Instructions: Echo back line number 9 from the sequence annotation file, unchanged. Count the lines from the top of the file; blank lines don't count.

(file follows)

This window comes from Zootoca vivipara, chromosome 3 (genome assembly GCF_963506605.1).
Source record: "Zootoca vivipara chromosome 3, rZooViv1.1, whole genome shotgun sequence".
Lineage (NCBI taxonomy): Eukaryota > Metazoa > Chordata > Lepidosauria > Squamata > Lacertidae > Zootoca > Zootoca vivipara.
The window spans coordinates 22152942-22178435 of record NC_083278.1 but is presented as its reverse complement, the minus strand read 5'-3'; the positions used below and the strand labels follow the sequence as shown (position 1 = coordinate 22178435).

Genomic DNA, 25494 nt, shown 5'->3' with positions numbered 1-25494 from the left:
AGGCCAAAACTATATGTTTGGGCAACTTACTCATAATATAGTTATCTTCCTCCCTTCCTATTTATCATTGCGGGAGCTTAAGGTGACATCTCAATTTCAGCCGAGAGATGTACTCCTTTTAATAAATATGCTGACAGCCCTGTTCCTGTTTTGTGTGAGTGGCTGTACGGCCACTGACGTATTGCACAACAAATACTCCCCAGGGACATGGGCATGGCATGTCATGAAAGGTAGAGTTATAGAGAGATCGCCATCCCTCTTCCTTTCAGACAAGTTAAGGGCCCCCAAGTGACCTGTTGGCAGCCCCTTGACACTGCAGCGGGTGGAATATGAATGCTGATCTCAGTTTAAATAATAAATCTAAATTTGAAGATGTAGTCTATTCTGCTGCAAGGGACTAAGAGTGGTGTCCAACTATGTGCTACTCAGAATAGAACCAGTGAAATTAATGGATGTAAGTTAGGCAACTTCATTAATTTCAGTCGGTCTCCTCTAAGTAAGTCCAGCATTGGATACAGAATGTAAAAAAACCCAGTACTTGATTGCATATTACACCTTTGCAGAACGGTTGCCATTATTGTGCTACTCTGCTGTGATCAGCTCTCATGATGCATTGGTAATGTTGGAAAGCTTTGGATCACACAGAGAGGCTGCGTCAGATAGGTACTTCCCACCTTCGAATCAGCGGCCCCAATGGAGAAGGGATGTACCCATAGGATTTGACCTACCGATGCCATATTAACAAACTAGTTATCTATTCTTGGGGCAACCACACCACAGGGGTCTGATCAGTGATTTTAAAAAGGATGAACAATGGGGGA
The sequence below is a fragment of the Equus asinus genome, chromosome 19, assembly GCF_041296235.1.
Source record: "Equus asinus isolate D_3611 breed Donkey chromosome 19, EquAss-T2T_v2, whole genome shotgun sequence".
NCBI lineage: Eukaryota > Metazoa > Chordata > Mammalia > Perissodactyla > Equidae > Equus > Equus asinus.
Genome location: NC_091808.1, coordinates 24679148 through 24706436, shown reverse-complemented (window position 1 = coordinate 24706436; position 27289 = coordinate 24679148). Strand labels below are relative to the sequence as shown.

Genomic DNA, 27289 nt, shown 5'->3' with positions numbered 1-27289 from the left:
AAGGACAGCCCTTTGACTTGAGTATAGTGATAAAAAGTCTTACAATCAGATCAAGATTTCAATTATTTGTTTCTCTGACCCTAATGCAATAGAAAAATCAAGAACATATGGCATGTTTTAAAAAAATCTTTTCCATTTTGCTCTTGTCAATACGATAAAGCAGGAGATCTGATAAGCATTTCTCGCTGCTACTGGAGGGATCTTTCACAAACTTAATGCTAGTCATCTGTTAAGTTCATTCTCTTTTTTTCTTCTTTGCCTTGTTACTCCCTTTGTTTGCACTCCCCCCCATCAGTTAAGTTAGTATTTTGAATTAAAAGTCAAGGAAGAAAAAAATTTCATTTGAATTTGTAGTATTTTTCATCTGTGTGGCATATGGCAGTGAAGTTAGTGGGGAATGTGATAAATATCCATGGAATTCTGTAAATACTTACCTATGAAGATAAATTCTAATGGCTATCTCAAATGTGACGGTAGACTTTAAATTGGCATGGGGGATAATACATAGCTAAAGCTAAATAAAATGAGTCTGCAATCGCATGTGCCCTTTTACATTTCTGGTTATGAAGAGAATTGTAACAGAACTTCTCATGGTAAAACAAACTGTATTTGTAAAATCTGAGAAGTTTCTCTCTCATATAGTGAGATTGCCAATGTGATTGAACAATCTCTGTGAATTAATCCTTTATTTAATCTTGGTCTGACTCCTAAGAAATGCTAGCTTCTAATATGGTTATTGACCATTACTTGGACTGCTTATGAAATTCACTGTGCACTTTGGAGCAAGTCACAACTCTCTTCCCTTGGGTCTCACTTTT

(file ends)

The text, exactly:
NCBI lineage: Eukaryota > Metazoa > Chordata > Mammalia > Perissodactyla > Equidae > Equus > Equus asinus.